More recently in my career, I have been lucky to work under an amazing physician who pioneered early insomnia research and taught me about cognitive behavioral therapy for insomnia (CBT-I), which is now the recommended first-line approach. So I’ve spent the past several years helping people with insomnia improve their sleep by understanding how sleep works and what changes to implement. The experience of coaching others has made me think back to my insomnia-filled night shifts and wonder how my life would have been different if I’d known about CBT-I. If only I had understood how the circadian rhythm and homeostatic sleep drive work together, how light affects sleep (and how we can use light to our advantage as shift workers), how to increase our sleep drive, and how to minimize sleep anxiety.
I have also opened Delta Sleep Coaching, where the goal is to help others understand how sleep truly works. Coaching clients through CBT-I is such a rewarding experience. I get to help people improve their sleep in just a few short weeks. I’m helping people who, like me, were told there aren’t many options to improve sleep because they work overnights. I’m helping those who were prescribed medications no longer need sleeping pills. I’m helping business owners who want to improve the sleep of their employees and clinicians who want tips on how to sleep properly while working overnights. I’m even helping other sleep labs incorporate their own CBT-I programs, and I’m helping sleep techs learn about CBT-I.
I ensure my clients not only understand CBT-I techniques but also understand the hows and whys behind the things that affect sleep, so they understand why what they’re currently doing might not be conducive to good sleep. I want them to understand why set bed and wake times are important, how electronics may interfere with sleep (and how they may be appropriate at times), what to do when we can’t sleep, and how much caffeine is OK. Their behaviors and thoughts around sleep can be restructured without having to upend their lifestyles. While I’ve helped many people improve their sleep, I am also sad there aren’t nearly enough CBT-I professionals like me to make a dent in the insomnia world.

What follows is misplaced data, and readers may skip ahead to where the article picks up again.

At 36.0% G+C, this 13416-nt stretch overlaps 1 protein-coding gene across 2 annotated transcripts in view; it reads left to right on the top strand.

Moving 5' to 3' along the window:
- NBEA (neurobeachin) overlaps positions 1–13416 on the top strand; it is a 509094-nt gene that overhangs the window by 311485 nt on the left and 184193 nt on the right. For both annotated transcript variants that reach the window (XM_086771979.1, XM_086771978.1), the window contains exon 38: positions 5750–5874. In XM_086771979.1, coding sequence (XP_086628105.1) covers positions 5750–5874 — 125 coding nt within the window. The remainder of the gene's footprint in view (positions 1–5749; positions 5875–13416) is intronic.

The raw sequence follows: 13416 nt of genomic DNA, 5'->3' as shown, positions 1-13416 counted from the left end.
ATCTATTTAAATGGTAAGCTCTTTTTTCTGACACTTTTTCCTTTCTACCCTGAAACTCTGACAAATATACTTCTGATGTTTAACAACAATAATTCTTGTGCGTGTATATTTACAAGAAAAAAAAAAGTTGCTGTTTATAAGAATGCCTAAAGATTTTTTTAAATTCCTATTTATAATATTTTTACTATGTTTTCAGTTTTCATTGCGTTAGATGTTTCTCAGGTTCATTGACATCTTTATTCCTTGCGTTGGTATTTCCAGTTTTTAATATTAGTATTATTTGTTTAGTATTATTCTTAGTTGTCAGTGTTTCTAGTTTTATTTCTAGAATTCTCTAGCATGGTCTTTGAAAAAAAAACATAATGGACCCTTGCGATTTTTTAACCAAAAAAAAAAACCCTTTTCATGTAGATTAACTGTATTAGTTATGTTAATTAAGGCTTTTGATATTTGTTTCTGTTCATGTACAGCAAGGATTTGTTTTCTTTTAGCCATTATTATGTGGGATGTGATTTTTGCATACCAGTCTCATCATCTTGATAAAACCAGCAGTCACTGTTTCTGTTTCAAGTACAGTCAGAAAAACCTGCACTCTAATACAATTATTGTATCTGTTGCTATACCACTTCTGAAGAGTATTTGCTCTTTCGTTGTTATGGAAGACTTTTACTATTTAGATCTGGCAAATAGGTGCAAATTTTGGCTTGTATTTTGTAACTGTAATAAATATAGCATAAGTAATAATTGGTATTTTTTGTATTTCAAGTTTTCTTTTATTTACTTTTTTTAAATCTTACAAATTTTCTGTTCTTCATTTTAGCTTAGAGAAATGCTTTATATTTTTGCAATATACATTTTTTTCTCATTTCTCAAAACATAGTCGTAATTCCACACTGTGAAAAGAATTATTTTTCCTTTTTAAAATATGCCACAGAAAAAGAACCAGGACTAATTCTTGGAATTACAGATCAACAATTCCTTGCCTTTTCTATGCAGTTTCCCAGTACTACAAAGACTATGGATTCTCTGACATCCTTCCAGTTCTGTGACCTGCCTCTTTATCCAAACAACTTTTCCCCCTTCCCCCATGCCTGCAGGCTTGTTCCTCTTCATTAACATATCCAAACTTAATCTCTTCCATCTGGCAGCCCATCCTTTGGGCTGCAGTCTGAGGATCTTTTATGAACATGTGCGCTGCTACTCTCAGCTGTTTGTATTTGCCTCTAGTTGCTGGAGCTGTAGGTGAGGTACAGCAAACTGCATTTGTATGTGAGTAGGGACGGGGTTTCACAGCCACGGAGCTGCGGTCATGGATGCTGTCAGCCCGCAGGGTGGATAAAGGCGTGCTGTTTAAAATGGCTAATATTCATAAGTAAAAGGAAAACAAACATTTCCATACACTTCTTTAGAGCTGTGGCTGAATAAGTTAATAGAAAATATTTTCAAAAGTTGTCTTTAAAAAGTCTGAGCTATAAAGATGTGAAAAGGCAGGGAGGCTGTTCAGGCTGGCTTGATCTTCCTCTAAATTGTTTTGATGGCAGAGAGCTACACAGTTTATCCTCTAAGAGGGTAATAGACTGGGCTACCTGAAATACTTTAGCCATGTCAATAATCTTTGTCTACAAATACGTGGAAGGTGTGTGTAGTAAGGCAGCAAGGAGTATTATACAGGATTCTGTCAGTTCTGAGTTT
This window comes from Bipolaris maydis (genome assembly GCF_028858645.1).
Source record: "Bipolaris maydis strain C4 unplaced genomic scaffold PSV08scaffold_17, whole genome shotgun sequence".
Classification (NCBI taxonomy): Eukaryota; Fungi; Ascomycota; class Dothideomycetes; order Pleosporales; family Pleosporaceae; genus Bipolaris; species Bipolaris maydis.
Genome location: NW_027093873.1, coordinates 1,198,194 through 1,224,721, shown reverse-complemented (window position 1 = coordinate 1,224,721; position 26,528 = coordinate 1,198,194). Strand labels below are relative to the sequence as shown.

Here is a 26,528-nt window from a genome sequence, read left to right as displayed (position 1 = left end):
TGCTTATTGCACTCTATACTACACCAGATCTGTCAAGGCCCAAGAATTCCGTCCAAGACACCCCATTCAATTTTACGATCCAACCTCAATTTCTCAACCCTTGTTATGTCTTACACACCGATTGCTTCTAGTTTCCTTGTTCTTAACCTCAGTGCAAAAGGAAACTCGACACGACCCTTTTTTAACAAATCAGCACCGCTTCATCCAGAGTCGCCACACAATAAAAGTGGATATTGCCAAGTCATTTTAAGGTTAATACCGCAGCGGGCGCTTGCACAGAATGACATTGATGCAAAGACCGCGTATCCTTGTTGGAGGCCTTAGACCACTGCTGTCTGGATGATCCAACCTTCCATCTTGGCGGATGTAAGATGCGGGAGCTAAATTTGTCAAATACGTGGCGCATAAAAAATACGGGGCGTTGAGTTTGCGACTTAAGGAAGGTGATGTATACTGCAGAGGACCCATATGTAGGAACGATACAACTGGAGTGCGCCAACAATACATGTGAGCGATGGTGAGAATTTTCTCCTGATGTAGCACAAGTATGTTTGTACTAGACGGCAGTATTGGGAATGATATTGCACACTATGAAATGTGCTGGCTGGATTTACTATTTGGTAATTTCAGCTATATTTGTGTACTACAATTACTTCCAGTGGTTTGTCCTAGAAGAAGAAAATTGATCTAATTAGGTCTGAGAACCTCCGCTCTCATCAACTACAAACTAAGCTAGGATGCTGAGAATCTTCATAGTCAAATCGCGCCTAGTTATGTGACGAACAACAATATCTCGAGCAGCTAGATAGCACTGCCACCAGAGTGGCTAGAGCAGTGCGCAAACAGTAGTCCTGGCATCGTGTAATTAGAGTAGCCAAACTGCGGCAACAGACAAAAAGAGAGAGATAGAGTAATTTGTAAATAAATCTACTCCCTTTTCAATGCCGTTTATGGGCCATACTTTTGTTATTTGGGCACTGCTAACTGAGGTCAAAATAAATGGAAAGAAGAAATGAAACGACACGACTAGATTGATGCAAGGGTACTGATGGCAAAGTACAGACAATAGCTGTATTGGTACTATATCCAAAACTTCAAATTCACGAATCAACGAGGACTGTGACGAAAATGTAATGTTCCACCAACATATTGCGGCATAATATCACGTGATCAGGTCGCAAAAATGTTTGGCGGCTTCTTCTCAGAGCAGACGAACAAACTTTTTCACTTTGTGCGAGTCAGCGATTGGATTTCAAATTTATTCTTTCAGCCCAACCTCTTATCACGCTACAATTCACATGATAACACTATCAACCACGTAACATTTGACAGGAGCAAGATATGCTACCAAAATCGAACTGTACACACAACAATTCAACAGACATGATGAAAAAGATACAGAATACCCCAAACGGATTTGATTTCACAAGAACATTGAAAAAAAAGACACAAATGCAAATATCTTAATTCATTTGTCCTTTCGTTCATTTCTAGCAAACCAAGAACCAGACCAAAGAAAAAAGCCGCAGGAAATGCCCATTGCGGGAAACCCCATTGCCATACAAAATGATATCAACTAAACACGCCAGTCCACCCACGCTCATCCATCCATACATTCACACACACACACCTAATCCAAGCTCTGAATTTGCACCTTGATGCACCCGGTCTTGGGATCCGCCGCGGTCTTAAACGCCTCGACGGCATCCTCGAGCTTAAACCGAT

As sleep clinicians, few of us know what to do when insomnia happens. I want to change that, and I’m hoping other sleep techs do too. I’m hoping others will want to help banish the haunted house stigma of insomnia. The world needs more CBT-I professionals to help the millions of people who have insomnia. Sleep techs are a seemingly perfect fit to help coach people with insomnia through CBT-I programs.
To start, ask yourself these questions. Does your practice utilize CBT-I to improve insomnia in your patients? Do you teach your night-shift employees how to improve their sleep by utilizing CBT-I techniques and methodologies? Do you know how or where to learn more about implementing a CBT-I program?
If the answer is no to any of these, I challenge you to research CBT-I. Reach out to an experienced insomnia professional for guidance, download a CBT-I app and go through the techniques yourself, and read some books about CBT-I by physicians currently practicing it.
CBT-I can be life-changing for so many people, including your own sleep techs. So try providing light therapy devices for your sleep techs. Talk about how melatonin may benefit shift workers. Try new relaxation techniques before bed. Talk about what time to drink coffee at night. Try wearing sunglasses on the way home from work in the morning. The key here is to try.
If everyone on your sleep team learns more about insomnia and CBT-I, it may not only improve their own sleep (which may increase their productivity as employees), but it also improves their overall knowledge of sleep. Let’s help sleep techs by giving them the knowledge and understanding of CBT-I they need to help others. If sleep techs can improve their own sleep by using CBT-I, they can use that experience to coach others to do the same.